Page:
April 5, 2017
Noah Scalin's latest project: A portrait of Frances Lewis made out of canned food and sundries
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Noah Scalin isn’t the first artist to create a portrait of Frances Lewis. That distinction belongs to Andy Warhol, who became friends with the art collector and her husband, Sydney, in the 1960s.
But Scalin is the first to create Lewis’ portrait out of canned food and sundries. Part of his “Portrait of Innovation” series, the work is Scalin’s second large pop-up installation at the Virginia Commonwealth University School of Business. The piece takes on a different look depending where you stand and can only be fully recognized from a specific spot.
Scalin, the VCU School of Business’ first-ever artist-in-residence, has spent the 2016-17 academic year teaching faculty, staff and students how to hone their creative problem-solving skills by thinking differently. After challenging them to leave their comfort zone, he set an example himself with his latest portrait by experimenting with a new medium.
“This is the first time I’ve ever done a portrait of a living person,” he said. “It’s also the first time I’ve done a portrait using these materials. This was an incredibly frightening challenge, overwhelming to me.”
Scalin began the weeklong project in the Snead Hall atrium on March 27. Throughout the week, he wondered if he was setting himself up to fail. Working with a new medium is fun, but a little terrifying, he said.
“I have to figure out how the properties of it work,” he said. “How does it react to light? How does the scale aspect of it work? It’s fun, but it’s different, and it’s a little terrifying every time [I use an unfamiliar medium].”
Scalin wanted to do something different to generate participation within the school. Last semester’s project comprised donated clothing that was then given to Goodwill when the project was dismantled. This time, he asked for dry goods that could later be donated to other organizations, in this case RamPantry and Forgotten Soldiers.
“I frankly wasn’t aware that there were enough students at the school struggling for food that they needed an opportunity like RamPantry,” Scalin said. “I was really excited … that we could support it. Nonperishables that aren’t food are going to Forgotten Soldiers. [It’s] an amazing organization to support both soldiers and their families and is something that can, again, give students a different perspective on their world, a reason to support organizations that they may have never even heard about.”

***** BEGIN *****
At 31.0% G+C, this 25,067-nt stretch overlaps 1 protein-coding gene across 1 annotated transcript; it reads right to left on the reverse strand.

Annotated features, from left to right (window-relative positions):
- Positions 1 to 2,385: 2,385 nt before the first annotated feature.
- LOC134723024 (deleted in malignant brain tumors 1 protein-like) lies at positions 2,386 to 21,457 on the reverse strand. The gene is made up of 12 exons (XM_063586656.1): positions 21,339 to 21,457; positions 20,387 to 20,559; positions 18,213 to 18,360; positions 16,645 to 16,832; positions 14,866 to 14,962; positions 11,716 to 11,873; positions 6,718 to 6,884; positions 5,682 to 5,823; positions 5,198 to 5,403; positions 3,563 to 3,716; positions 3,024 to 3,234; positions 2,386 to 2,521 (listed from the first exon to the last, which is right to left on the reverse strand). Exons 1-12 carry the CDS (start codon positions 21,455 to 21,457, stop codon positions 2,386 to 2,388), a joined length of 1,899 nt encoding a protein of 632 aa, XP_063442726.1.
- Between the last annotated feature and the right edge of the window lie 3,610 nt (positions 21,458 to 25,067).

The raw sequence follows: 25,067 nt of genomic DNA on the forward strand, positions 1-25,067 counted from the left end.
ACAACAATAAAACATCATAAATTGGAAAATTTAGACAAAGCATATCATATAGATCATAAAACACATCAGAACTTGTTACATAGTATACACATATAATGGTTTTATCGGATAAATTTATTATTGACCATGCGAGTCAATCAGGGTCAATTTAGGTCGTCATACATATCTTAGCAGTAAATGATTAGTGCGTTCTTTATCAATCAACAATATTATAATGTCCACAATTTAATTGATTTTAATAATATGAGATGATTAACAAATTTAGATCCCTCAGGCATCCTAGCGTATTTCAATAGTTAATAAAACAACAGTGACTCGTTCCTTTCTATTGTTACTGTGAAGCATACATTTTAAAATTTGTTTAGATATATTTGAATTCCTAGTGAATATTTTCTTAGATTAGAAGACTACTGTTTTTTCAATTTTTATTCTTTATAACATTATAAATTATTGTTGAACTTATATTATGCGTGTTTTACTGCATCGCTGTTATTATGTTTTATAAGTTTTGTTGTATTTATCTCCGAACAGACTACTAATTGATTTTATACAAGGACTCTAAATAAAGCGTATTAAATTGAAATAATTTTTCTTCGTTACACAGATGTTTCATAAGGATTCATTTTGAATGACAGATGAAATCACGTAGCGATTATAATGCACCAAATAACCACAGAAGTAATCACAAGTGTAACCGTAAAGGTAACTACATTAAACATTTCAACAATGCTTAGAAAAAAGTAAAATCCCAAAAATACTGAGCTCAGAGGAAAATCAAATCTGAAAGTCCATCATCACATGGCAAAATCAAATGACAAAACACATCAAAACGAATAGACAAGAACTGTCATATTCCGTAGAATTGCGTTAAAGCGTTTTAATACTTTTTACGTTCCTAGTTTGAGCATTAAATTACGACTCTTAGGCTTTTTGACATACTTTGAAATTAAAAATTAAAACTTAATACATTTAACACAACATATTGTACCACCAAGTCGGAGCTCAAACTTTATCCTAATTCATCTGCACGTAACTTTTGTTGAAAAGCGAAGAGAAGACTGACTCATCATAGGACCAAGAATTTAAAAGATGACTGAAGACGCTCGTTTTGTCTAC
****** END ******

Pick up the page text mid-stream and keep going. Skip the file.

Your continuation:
The School of Business held a reception April 4 debuting the portrait and honoring the 94-year-old Lewis, who attended.
Lewis, a Richmond businesswoman and philanthropist, founded Best Products Co., a catalog showroom retail chain, with her late husband. Best Products was a pioneer in bringing arts into business. Starting in the 1970s, the chain designed and built stores with unique architectural styles, pieces of art in and of themselves. A patron of the arts who befriended artists such as Chuck Close and Alex Katz in addition to Warhol, Lewis has contributed numerous gifts to the Virginia Museum of Fine Arts over the past five decades.
Ken Kahn, Ph.D., senior associate dean of the School of Business, praised the exhibit for highlighting people who make an impact on the arts as well as business.
“This exhibit is about perspective and shows that business problems need perspective,” he said. “If you just look at it one way, you’ll go, ‘Oh, that’s a fish.’ But the reality is, this is not a fish. If you look at it at different angles, you may be surprised at what you find.”
This is what happens by having an artist-in-residence at a business school, Scalin said. People ask him all the time why the school brought him on.
“And I say, ‘It’s because they are smart. They get it. They know the future.’ So you’re really lucky those of you that are here as students to be at a school that thinks this forward,” Scalin said.
This was a busy week for Scalin, who, on Monday launched his latest book, “Creative Sprint,” the culmination of his work with the public and businesses around the idea that 30 days of creative practice will yield benefits and help develop a practice of creativity.
“It will help people learn that creativity is something that everyone has, that it can be developed like a muscle and the book really allows people to do it whenever they want,” he said. “We’ve been doing these public [sprints] twice a year. It’s really fun to watch everyone join in but, of course, that doesn’t work with everyone’s schedule. What’s great about the book is it allows you to pick different themes to focus on.
“It gives a challenge to anyone interested in focusing on creativity and learning about the benefits of it to give it a try.”
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